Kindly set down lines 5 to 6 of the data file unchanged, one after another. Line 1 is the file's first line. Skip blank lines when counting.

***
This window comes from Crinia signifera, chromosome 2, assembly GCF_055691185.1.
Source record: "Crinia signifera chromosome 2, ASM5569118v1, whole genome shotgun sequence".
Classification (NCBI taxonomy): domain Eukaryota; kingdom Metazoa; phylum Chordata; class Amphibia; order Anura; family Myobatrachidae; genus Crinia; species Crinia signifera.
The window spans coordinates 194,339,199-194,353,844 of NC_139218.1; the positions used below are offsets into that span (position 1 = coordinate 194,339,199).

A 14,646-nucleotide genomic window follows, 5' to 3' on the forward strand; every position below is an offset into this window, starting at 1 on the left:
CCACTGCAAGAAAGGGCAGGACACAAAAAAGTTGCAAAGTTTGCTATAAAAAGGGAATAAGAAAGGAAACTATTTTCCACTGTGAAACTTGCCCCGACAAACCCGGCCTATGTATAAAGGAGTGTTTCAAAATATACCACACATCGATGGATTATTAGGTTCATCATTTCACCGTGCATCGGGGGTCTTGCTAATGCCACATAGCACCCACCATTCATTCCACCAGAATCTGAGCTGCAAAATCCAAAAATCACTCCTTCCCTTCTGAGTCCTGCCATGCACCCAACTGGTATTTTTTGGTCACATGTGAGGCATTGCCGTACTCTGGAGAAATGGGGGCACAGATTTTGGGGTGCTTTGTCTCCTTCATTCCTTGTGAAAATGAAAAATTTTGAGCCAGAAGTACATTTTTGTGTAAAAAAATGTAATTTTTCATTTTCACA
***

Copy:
A 14,646-nucleotide genomic window follows, 5' to 3' on the forward strand; every position below is an offset into this window, starting at 1 on the left:
CCACTGCAAGAAAGGGCAGGACACAAAAAAGTTGCAAAGTTTGCTATAAAAAGGGAATAAGAAAGGAAACTATTTTCCACTGTGAAACTTGCCCCGACAAACCCGGCCTATGTATAAAGGAGTGTTTCAAAATATACCACACATCGATGGATTATTAGGTTCATCATTTCACCGTGCATCGGGGGTCTTGCTAATGCCACATAGCACCCACCATTCATTCCACCAGAATCTGAGCTGCAAAATCCAAAAATCACTCCTTCCCTTCTGAGTCCTGCCATGCACCCAACTGGTATTTTTTGGTCACATGTGAGGCATTGCCGTACTCTGGAGAAATGGGGGCACAGATTTTGGGGTGCTTTGTCTCCTTCATTCCTTGTGAAAATGAAAAATTTTGAGCCAGAAGTACATTTTTGTGTAAAAAAATGTAATTTTTCATTTTCACA